In this entry, I learned some fascinating facts. Here, she illustrates the relationship between Jesus and three important Old Testament figures--Abraham, Isaac, and Moses:
The Person of Jesus Christ is foreshadowed throughout the Hebrew Scriptures. Paul, John, Peter and the early Church Fathers found continuity between the faith of Abraham and the revelation of Jesus Messiah. Nothing in the Scripture is extraneous to the Person of Jesus Christ.
As with Isaac, Jesus’ sacrificial journey required three days. As with Isaac, Jesus carried the wood upon which he would be sacrificed. As with Isaac, the sacrificed one is bound. As with Isaac, the Son is sacrificed on a mountain. Only with Jesus, no substitute is provided. God did not make a switch to save His Son. This is because Jesus is the real thing, not the archetype. Salvation is an embodied reality and has archetypes which point us to the True Form.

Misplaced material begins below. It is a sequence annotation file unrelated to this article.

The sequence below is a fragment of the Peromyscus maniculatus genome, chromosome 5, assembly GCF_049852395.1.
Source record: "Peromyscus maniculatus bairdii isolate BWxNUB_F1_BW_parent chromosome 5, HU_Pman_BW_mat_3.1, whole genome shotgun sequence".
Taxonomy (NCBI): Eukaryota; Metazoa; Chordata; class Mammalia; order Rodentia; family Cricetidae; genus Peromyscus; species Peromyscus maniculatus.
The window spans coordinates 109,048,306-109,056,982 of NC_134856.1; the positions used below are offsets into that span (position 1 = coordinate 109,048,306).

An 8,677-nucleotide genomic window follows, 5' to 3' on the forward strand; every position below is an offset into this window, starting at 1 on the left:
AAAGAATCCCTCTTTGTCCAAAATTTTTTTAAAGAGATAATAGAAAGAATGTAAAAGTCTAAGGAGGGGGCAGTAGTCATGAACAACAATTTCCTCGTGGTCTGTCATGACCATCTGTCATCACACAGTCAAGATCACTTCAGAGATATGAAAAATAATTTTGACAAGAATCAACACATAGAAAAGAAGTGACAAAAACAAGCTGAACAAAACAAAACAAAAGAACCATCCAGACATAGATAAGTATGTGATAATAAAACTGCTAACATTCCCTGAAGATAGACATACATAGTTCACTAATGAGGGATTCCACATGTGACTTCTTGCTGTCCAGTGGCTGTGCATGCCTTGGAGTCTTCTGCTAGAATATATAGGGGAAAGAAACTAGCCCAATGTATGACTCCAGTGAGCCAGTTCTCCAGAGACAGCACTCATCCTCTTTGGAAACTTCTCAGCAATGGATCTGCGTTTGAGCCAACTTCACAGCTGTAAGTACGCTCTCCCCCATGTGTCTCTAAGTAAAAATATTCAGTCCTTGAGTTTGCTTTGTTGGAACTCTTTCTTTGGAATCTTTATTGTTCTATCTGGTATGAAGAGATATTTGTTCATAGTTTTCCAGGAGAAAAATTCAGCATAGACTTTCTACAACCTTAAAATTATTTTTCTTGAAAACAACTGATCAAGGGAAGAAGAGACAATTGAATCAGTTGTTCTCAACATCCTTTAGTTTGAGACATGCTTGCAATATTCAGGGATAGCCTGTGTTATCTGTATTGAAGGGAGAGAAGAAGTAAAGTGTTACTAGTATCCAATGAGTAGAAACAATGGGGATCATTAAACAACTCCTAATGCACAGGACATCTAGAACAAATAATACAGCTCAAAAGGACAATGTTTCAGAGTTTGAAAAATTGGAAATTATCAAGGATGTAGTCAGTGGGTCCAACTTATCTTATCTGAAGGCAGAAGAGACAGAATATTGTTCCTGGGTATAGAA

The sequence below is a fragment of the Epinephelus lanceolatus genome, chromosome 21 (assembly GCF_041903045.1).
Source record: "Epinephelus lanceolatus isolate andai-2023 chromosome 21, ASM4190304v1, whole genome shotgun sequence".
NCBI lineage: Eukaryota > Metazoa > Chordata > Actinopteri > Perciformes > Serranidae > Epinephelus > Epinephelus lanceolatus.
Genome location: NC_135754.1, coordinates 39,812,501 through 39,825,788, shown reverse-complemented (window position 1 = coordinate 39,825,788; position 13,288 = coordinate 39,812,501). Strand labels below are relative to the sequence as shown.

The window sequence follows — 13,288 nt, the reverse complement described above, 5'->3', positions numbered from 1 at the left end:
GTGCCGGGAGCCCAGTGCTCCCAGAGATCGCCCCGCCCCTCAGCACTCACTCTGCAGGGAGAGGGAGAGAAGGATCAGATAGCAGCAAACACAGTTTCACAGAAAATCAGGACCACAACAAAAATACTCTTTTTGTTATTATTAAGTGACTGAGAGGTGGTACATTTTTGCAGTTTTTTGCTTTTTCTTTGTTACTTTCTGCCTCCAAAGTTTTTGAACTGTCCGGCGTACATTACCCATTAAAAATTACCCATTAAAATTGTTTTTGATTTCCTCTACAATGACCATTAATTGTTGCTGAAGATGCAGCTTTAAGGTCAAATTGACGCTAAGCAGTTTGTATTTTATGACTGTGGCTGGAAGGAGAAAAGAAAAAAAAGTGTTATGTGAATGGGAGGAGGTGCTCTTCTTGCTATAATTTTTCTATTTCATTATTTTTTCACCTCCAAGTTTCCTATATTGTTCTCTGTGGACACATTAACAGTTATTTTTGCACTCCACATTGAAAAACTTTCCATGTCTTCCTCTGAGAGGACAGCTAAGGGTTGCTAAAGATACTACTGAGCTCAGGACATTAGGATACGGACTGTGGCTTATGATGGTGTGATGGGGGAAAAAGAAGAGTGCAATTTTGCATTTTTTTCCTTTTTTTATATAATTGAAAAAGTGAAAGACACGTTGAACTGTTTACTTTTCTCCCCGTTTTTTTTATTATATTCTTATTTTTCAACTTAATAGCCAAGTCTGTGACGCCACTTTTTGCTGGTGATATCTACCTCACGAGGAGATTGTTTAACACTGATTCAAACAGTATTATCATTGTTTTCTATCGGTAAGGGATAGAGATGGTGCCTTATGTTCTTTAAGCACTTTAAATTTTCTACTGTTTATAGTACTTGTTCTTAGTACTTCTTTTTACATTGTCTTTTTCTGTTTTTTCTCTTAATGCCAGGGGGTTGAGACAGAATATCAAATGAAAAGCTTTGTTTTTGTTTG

As we consider Abraham and Moses as archetypes of Christ, we begin to see a pattern. Here are some threads of the pattern:
• The Prophet Hosea tells us that God called His Son out of Egypt. Since both Abraham and Moses were led out of Egypt, this cannot apply to Israel. Were it so, the prophecy would speak of “sons.” Clearly this prophecy speaks of the Son, Jesus Christ.
• Jesus’ is revealed at his Baptism in the Jordan. Instead of the waters parting, the heavens part.
• Jesus had no progeny. (Sorry Dan Brown.)
• On earth, Jesus’ natural relationship with the Father is distorted in that moment when He cries: “Why hast Thou forsaken me?”
• Jesus victorious rose from the grave, Almighty God.
• Jesus was a Prince whose royal lineage was not recognized by his own people. John reminds us that He came into the world but the world did not recognize or “receive” him.
• Jesus was blessed by noblemen sages (priests?) at His revealing by the great star.
• Jesus met his archetypical “bride” in the woman at Jacob’s well. She was the first female evangelist, and according to tradition, Photini and all her children were martyred. Photini means “Illumined One” and she represents the Church, the Bride of Christ.